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The Healing Waters of "Ye Coole Springs of St. Marie's"
The site of the Second Oldest Hospital in the Colonies
Story by Kathy Warren
It seems that spas are the rage these days: mud baths, body wraps, and hot
stone massages to name just a few luxurious procedures. Years back,
however, treatments like these were medicinal rather than cosmetic. The
ill and infirmed flocked to healing places in hopes of curing a myriad
of sicknesses. And sometimes, they sought out these places because they
were desperate to save a life.
As medicine grew, the need for these healing refuges and miracle locales slowly declined; many fell out of favor and were replaced with traditional medicine. Some healing destinations were even forgotten-such as a small group of springs located in the northern end of St. Mary's County in Charlotte Hall.
When the colonists first arrived in Maryland, they brought with them the rudimentary medical tools of the day, and usually just one general practitioner or surgeon as they were often called. What they left behind were conveniences such as hospitals and sanitariums dedicated to treating the sick. Along with the lack of more advanced medical supplies, they encountered new and different illnesses brought on by their new environment and altered diet.
Papers discovered around the turn of the 20th century indicate that the earliest settlers in Southern Maryland were concerned with the health and welfare of those living in the area. Father Andrew White wrote to Lord Baltimore in late February of 1638, just four years after Maryland was founded, explaining the need for better medical care and his concern over the colonists' diet and well being. He alludes to the "eating of flesh and drinking salt waters and wine by advice of our Chirurgian." (Chirurgian, also spelled chirurgien, is the French term for surgeon.) And it appears that Father White was unhappy with the care and advice of the surgeon or doctor who was serving the area during that time.
In the same letter, Father White suggests to Lord Baltimore that constructing a hospital would be prudent to care for those who become ill from their bad eating and drinking habits, and to further act as a place to prevent them from indulging in such unhealthy excesses.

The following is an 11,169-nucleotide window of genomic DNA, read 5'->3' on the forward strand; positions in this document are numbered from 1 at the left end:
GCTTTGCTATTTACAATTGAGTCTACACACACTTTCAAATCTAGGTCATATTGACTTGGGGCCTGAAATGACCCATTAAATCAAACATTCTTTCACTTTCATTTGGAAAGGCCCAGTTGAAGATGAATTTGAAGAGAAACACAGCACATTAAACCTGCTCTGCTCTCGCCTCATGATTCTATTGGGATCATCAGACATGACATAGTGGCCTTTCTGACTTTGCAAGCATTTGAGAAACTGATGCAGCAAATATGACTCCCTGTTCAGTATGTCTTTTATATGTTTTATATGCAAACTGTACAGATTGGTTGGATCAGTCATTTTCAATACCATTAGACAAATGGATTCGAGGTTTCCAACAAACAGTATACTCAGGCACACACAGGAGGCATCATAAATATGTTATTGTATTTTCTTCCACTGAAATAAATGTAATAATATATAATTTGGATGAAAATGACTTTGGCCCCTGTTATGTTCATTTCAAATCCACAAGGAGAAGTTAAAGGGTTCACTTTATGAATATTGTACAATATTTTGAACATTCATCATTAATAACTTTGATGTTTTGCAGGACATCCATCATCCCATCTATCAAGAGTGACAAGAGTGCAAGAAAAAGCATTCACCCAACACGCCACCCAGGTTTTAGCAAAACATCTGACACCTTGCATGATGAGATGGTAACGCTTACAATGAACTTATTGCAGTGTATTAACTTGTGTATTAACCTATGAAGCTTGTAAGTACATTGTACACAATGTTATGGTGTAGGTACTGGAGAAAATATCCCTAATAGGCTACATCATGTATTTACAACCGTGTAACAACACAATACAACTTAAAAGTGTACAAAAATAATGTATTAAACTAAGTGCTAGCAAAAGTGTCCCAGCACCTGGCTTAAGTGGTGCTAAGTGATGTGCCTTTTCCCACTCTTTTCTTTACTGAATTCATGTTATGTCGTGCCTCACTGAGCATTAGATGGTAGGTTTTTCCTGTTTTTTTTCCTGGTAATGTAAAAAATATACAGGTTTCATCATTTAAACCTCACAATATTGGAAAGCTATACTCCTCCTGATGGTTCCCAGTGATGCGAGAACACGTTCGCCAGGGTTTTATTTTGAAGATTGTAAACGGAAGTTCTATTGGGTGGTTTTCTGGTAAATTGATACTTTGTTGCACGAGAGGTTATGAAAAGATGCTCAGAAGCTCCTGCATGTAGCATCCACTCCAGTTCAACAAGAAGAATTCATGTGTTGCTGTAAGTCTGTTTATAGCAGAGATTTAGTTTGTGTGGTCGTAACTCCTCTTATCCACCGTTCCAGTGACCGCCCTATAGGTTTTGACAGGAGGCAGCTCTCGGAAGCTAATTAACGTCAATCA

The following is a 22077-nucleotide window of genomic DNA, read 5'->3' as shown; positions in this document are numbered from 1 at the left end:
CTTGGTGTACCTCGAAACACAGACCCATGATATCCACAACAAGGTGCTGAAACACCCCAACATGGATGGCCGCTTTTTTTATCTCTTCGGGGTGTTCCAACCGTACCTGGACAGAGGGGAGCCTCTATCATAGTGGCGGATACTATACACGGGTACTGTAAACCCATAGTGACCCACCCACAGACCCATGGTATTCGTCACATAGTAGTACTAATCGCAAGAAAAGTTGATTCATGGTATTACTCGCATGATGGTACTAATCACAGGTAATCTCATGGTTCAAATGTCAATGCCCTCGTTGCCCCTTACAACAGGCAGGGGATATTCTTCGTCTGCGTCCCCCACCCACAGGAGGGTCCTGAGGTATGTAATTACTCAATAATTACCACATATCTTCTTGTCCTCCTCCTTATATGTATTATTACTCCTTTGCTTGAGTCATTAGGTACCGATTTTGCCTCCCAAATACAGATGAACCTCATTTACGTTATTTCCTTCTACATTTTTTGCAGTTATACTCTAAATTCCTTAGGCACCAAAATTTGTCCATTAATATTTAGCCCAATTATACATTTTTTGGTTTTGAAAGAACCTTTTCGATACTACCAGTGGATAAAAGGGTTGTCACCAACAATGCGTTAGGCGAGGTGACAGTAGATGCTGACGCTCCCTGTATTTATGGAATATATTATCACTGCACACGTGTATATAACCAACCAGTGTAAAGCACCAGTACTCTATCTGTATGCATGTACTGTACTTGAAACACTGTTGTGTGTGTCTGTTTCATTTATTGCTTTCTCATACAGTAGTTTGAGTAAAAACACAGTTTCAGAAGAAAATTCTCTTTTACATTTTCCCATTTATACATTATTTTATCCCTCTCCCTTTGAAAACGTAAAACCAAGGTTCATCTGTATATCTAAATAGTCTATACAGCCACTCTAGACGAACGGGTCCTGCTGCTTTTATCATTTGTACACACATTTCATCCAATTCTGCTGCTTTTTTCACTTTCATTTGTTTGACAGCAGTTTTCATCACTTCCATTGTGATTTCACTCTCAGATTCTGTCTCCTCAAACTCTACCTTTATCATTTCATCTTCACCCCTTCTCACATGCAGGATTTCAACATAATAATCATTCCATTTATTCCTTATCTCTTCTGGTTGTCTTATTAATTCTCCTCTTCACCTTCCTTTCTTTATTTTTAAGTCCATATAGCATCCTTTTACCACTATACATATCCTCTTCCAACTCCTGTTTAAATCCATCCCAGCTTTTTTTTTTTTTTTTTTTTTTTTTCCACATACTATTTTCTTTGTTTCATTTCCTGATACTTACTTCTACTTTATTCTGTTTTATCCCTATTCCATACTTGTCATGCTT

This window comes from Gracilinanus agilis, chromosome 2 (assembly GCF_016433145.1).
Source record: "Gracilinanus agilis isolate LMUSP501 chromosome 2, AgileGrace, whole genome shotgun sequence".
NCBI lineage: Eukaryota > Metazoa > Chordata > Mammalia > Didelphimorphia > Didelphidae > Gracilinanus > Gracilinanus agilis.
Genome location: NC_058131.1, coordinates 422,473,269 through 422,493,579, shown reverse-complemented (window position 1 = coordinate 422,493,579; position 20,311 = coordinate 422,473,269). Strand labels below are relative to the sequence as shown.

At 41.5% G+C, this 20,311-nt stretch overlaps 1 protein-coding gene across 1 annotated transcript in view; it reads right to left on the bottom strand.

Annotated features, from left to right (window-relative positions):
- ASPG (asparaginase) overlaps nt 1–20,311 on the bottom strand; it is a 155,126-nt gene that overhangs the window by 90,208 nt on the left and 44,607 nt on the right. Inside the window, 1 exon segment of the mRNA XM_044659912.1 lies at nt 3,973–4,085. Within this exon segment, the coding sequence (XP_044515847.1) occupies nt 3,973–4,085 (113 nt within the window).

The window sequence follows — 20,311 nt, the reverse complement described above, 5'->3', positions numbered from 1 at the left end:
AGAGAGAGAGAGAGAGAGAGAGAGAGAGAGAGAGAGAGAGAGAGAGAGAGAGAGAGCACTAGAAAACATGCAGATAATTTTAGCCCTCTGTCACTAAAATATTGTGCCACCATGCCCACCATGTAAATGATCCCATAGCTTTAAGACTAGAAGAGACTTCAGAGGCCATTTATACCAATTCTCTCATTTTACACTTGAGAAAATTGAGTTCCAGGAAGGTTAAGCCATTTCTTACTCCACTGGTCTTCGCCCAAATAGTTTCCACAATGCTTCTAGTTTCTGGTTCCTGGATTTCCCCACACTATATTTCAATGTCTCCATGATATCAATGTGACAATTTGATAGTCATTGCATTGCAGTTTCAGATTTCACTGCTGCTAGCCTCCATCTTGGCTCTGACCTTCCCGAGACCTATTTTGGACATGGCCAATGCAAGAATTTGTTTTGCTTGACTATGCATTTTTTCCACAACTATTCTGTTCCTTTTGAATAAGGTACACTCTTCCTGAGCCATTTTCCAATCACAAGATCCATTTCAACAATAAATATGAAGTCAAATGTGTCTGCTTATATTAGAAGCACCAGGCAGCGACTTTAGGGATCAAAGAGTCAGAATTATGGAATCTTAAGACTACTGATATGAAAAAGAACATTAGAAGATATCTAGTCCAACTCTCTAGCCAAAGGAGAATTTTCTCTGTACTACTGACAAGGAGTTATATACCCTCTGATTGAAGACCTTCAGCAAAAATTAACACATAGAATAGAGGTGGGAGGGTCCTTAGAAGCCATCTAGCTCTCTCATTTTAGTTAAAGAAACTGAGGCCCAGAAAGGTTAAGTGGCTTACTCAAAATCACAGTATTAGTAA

His advice fell on deaf ears among the ruling powers of the time, as there is no record of any medical facilities constructed in the colony until the end of the 1600s.
It was at the end of the 17th century that a "pestilence" plagued southern Maryland and most predominately Charles County. Documentation on the cause or exact disease that spawned the epidemic is vague and unclear, but it affected a large number of people and was thought to be devastating to the population of the colony then.
Religious controversy also plagued the area during the late 1600s. William III of England, a Protestant, deposed King James II, a Catholic, to become King of England, Ireland, and Scotland in 1689. This change in power brought about a backlash against practicing Catholics. King William III ruled the British Isles jointly with his wife Mary II, until her death in 1694, and their time on the throne is commonly referred to as the reign of William and Mary. They were also the namesakes for the College of William & Mary in Williamsburg, Virginia, where in 1693 they granted a charter for the establishment of a "Place of universal Study" where, among other things, young men could study philosophy to prepare for ordination into the Protestant Church of England.
With the colonies under the rule of such a powerful protestant monarchy, there was a renewed disdain for Catholicism that reached even to the colonies. Southern Maryland, which had once been a safe haven for Catholics, was now scrutinized by the crown.
Another fact that had come to the attention of those affected by the pestilence and the government was the curative powers of some unassuming springs, located in what is now known as Charlotte Hall. These springs were said to have amazing properties that cured those who bathed in them and drank their waters.